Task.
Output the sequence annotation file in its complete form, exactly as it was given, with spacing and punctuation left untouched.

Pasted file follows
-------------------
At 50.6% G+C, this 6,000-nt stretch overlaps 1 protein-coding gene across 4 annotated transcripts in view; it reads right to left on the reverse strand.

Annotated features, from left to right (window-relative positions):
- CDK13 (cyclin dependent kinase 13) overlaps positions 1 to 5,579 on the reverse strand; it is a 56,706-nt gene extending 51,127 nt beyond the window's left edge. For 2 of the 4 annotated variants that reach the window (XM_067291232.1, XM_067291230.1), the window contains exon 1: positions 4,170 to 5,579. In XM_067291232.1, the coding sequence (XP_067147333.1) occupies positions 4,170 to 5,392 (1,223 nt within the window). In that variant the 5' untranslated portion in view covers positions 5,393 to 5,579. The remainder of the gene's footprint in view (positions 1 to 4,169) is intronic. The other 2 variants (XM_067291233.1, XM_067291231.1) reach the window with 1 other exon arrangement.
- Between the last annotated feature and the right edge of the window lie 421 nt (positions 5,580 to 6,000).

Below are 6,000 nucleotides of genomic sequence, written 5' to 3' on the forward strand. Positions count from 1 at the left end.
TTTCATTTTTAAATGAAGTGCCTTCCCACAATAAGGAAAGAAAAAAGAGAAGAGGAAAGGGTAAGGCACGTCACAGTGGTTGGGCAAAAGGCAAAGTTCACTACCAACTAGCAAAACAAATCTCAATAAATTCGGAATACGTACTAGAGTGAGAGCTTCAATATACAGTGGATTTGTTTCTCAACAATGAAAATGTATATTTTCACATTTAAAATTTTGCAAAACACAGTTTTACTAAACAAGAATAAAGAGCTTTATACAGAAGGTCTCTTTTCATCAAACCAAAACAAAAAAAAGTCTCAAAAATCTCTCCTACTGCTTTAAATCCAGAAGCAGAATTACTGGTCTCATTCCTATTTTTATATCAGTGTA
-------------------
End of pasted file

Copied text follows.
At 50.6% G+C, this 6,000-nt stretch overlaps 1 protein-coding gene across 4 annotated transcripts in view; it reads right to left on the reverse strand.

Annotated features, from left to right (window-relative positions):
- CDK13 (cyclin dependent kinase 13) overlaps positions 1 to 5,579 on the reverse strand; it is a 56,706-nt gene extending 51,127 nt beyond the window's left edge. For 2 of the 4 annotated variants that reach the window (XM_067291232.1, XM_067291230.1), the window contains exon 1: positions 4,170 to 5,579. In XM_067291232.1, the coding sequence (XP_067147333.1) occupies positions 4,170 to 5,392 (1,223 nt within the window). In that variant the 5' untranslated portion in view covers positions 5,393 to 5,579. The remainder of the gene's footprint in view (positions 1 to 4,169) is intronic. The other 2 variants (XM_067291233.1, XM_067291231.1) reach the window with 1 other exon arrangement.
- Between the last annotated feature and the right edge of the window lie 421 nt (positions 5,580 to 6,000).

Below are 6,000 nucleotides of genomic sequence, written 5' to 3' on the forward strand. Positions count from 1 at the left end.
TTTCATTTTTAAATGAAGTGCCTTCCCACAATAAGGAAAGAAAAAAGAGAAGAGGAAAGGGTAAGGCACGTCACAGTGGTTGGGCAAAAGGCAAAGTTCACTACCAACTAGCAAAACAAATCTCAATAAATTCGGAATACGTACTAGAGTGAGAGCTTCAATATACAGTGGATTTGTTTCTCAACAATGAAAATGTATATTTTCACATTTAAAATTTTGCAAAACACAGTTTTACTAAACAAGAATAAAGAGCTTTATACAGAAGGTCTCTTTTCATCAAACCAAAACAAAAAAAAGTCTCAAAAATCTCTCCTACTGCTTTAAATCCAGAAGCAGAATTACTGGTCTCATTCCTATTTTTATATCAGTGTA